City Law School alumnus named Young Lawyer of the Year
Paul Katsouris was presented with the prestigious award at the DIFC Academy of Law Annual Legal Gala 2018, the largest black tie legal industry event in the Middle East.
City Law School alumnus, Paul Katsouris, was named Young Lawyer of the Year at the Dubai International Financial Centre (DIFC) Academy of Law Annual Legal Gala, which was held last month.
An active member of the UAE maritime community, Paul received the award in recognition of his outstanding performance and valuable contribution to the industry over the past year.
The two-time alumnus and Associate with Ince & Co LLP, tells us about his experience at City.
What drew you to the LLM Maritime Law programme, offered by the City Law School?
During my LLB at City, I had the privilege of being exposed to various International Trade and Maritime Law electives. As I was happy with the commercial approach taken by the faculty during lectures and having decided that I wanted to specialise in maritime law, it was a natural choice. The added value of being able to be based in London – in many ways the hub of the maritime world – was too good a prospect to refuse.
How did the programme prepare you for your career?
The programme as a whole offers an excellent introduction to various aspects of admiralty and international trade law. Students coming out of the LLM Maritime Law would have gained a significant advantage (especially in the beginning of their career) over students coming directly out of their LLB.
What was the biggest challenge you faced on this programme and how did you overcome this challenge?
I would have to say it was probably completing my dissertation. I chose a difficult topic with few references available at the time. As a result, finding information and commentary that was relevant to the topic was always a challenge. This, however, only made it more fulfilling to submit once completed.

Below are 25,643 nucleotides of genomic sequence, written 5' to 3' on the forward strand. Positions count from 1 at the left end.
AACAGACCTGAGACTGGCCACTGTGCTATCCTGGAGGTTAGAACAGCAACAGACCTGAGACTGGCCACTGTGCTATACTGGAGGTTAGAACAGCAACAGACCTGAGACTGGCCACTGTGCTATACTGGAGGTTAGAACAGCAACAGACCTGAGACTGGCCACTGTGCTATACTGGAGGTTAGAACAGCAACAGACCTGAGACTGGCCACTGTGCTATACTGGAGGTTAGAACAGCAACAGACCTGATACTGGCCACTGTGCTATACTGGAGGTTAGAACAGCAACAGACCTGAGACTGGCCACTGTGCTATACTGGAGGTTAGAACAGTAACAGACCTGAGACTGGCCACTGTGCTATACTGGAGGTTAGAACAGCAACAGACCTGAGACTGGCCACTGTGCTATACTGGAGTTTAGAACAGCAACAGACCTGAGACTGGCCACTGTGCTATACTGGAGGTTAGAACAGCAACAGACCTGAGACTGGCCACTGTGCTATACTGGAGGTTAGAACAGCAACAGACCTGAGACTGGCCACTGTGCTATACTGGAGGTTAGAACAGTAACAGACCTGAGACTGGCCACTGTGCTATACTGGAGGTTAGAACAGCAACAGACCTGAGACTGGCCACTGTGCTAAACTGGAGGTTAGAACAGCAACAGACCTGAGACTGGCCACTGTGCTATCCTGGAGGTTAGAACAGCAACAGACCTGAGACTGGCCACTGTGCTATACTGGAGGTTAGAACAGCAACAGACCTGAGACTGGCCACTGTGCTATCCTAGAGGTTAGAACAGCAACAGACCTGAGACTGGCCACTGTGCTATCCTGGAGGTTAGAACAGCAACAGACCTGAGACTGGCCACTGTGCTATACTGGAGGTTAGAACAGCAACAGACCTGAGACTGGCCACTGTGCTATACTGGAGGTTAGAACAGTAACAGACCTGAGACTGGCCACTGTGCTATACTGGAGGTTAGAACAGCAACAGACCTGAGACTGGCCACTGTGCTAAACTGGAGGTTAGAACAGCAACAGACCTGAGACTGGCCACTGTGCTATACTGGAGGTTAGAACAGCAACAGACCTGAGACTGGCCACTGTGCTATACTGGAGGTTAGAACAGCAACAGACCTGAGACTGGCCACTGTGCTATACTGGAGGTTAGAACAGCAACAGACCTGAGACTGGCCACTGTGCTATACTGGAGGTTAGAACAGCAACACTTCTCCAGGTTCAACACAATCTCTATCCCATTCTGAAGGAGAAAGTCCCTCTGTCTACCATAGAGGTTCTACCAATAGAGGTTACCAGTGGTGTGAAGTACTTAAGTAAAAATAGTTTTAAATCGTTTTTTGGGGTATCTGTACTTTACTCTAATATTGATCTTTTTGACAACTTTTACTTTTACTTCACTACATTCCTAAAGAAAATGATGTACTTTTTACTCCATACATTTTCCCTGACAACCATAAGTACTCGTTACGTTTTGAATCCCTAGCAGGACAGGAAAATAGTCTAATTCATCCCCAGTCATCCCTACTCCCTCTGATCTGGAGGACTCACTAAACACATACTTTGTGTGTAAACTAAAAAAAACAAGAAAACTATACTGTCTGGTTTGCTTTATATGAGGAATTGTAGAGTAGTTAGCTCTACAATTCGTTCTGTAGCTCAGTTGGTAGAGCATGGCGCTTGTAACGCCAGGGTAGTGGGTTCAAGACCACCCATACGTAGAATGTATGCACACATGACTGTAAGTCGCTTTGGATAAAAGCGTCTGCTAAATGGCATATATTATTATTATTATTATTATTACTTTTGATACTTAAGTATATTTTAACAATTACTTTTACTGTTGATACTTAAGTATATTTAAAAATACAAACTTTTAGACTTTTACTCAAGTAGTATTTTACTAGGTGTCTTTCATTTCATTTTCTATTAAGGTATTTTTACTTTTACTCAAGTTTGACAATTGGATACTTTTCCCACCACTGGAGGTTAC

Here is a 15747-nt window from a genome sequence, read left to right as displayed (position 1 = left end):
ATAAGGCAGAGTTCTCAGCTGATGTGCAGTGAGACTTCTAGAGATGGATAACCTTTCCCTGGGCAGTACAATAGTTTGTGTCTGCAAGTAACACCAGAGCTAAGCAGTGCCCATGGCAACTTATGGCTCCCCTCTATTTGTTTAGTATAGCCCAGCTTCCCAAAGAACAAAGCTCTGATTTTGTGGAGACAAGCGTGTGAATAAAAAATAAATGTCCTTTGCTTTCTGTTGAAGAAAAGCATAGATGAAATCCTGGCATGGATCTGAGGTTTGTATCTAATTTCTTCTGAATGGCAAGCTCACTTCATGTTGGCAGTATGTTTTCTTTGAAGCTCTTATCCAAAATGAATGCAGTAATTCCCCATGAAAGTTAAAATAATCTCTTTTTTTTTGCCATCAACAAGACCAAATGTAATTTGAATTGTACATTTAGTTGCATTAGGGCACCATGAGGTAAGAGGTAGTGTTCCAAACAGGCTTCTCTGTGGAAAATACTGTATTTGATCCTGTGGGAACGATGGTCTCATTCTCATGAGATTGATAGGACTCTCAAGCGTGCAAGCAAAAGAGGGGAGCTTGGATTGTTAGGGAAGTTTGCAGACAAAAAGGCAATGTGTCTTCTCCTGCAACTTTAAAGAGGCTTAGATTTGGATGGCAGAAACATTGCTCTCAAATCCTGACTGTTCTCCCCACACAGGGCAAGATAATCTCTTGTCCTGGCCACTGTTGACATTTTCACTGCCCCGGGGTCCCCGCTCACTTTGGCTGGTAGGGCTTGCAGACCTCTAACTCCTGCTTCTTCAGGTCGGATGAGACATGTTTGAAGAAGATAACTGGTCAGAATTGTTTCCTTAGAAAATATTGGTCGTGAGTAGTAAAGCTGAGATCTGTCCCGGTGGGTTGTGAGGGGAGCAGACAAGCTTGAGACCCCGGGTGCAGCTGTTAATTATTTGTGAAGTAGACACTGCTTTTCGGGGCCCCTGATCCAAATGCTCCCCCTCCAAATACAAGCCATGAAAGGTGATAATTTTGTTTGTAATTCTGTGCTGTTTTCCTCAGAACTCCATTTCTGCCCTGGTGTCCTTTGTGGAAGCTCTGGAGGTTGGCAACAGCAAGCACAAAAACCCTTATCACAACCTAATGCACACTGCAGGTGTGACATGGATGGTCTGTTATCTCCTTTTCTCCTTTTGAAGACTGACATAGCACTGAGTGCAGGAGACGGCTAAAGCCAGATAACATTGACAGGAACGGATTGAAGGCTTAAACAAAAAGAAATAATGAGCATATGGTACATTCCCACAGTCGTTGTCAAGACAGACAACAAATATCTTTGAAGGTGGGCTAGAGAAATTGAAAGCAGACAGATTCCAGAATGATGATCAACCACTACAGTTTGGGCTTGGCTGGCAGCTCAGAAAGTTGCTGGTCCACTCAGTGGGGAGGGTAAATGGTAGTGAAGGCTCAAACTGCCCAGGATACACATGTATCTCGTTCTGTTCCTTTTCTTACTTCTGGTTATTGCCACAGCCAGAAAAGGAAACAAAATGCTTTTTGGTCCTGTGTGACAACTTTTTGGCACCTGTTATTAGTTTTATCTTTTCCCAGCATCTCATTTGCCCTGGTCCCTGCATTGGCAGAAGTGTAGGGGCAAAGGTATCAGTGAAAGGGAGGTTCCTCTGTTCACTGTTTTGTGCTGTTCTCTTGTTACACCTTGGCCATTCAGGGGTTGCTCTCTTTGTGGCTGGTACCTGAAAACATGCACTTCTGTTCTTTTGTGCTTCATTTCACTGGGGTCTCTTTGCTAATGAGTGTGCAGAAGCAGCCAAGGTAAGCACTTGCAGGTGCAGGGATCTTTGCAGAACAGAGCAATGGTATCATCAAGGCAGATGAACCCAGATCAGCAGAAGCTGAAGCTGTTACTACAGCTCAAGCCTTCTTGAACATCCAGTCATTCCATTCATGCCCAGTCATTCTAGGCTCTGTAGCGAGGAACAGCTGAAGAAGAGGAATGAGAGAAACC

What advice would you offer to new students of the LLM Maritime Law (Dubai) programme?
I would advise them to take advantage of the resources and the network of the university during their studies. To gain as much exposure as possible to the industry and industry professionals, and to ask as many questions as possible, while possible.
What’s the most exciting aspect about working in the maritime law industry?
The maritime industry has always fascinated me. It’s such a fast-paced industry, where technology advances in leaps, but at the same time it’s an industry so deeply rooted in tradition. We see things that challenge our interpretation of the law every day; we come across scenarios that are new to us on a regular basis, yet at the same time we operate off precedents that go back hundreds of years.
I like to call it the world’s smallest global industry, because that’s essentially what it is. Ships go everywhere and as they do, we come in contact with the same people from all over the world year after year. We begin to develop long lasting relationships with these people and keep in touch over time.
I suppose this is what excites me: it’s such a revolutionary industry, yet it can still be so traditional.